By Vicki Needham - 05/14/13 03:38 PM EDT
"From a builder's perspective, it should be noted that rising costs for building materials, lots and labor are making it somewhat more expensive to construct new homes in today's market."
Trulia, a group that tracks trends in the housing market, introduced on Tuesday a gauge that compares current home prices to the sharp rise during the housing bubble.
Although home prices are rising nearly as fast as they did during the peak bubble years of 2005-2006, at this point, housing prices are still undervalued by 7 percent. During the first few months of 2006, prices were 39 percent overvalued.
Only eight of the 100 largest metros overvalued, signaling a rebound instead of another dangerous bubble situation, according to the analysis.
The group doesn't expect to see prices rise like they did leading up to the housing crash because more inventory and, eventually, higher mortgage rates will cool the increases.
The most undervalued metros today are Las Vegas and Detroit – despite recent price gains in those markets. Several Florida and Ohio metros are also among the most undervalued.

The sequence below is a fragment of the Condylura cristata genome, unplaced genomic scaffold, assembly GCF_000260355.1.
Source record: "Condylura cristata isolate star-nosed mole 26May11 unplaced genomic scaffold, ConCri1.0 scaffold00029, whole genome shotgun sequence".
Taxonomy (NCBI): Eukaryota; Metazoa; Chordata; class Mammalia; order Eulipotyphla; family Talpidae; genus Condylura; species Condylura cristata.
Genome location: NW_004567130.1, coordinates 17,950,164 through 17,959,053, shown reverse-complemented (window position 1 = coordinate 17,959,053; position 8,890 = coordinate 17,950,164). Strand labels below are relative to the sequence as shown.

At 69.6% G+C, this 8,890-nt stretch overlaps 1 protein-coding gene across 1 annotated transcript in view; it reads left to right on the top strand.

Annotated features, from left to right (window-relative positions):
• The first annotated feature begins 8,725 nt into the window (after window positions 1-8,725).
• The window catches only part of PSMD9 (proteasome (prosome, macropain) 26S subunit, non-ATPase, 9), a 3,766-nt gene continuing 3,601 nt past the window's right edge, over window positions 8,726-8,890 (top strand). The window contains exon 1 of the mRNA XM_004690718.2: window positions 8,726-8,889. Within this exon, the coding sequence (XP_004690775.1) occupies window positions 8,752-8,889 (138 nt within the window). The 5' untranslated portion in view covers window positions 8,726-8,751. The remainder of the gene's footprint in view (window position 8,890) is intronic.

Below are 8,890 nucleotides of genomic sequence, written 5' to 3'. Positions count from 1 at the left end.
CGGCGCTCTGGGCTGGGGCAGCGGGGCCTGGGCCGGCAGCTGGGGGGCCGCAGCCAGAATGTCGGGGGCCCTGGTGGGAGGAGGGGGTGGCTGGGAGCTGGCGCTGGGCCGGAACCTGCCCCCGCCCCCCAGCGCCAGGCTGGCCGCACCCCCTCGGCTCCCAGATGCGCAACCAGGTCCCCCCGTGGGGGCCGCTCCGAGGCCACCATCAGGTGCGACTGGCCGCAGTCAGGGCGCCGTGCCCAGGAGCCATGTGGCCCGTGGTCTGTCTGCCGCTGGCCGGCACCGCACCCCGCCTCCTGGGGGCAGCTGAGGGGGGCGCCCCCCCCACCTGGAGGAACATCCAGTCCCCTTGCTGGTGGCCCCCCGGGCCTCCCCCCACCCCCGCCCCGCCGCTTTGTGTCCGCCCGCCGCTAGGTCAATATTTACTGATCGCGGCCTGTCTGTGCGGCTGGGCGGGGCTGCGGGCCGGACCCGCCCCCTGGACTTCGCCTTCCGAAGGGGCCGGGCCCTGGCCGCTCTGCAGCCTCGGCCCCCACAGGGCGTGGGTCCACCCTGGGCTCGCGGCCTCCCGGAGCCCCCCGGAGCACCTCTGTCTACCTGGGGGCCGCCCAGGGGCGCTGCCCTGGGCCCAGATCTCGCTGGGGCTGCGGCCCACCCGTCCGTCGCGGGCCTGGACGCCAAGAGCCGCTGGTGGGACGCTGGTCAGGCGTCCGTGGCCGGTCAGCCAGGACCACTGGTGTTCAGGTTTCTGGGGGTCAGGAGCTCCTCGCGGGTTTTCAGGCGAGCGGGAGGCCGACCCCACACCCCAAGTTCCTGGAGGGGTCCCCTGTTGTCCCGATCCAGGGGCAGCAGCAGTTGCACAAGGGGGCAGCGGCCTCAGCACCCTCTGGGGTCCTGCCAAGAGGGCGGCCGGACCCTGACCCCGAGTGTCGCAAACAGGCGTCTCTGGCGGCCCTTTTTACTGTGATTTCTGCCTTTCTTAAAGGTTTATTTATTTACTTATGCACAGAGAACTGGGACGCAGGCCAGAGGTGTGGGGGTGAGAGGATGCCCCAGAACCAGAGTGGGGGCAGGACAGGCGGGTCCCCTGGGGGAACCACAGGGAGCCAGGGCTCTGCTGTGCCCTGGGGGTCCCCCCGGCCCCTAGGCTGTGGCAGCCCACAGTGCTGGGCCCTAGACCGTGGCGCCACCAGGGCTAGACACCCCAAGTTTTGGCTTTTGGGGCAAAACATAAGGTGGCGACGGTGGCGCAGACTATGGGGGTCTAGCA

Among smaller housing markets, Mansfield, Ohio, ranked first followed by Cumberland, Md.; Fairbanks, Alaska; Springfield, Ohio; and Dover, Del.
This was the second consecutive quarter in which the San Francisco-San Mateo-Redwood City, Calif., metro area hit the bottom of the affordability chart for major markets.
Other major metros at the bottom of the affordability chart included New York-White Plains-Wayne, N.Y.-N.J., and the three California metros of Santa Ana-Anaheim-Irvine; Los Angeles-Long Beach-Glendale; and San Jose-Sunnyvale-Santa Clara.
In his weekend address, President Obama touted the benefits of homeownership and the positive developments in the housing market of increasing sales and a drop in foreclosures. He reiterated that he still wants to expand refinancing for homeowners, including those who are underwater on their mortgages.
He called Rep. Mel Watt (D-N.C.), his nominee to head up the Federal Housing Finance Agency, the "right person for the job" calling on Congress to "confirm him without delay."
Watt would likely start principal reductions for some struggling homeowners, a policy that acting Director Edward DeMarco has said would put taxpayers' investment at risk.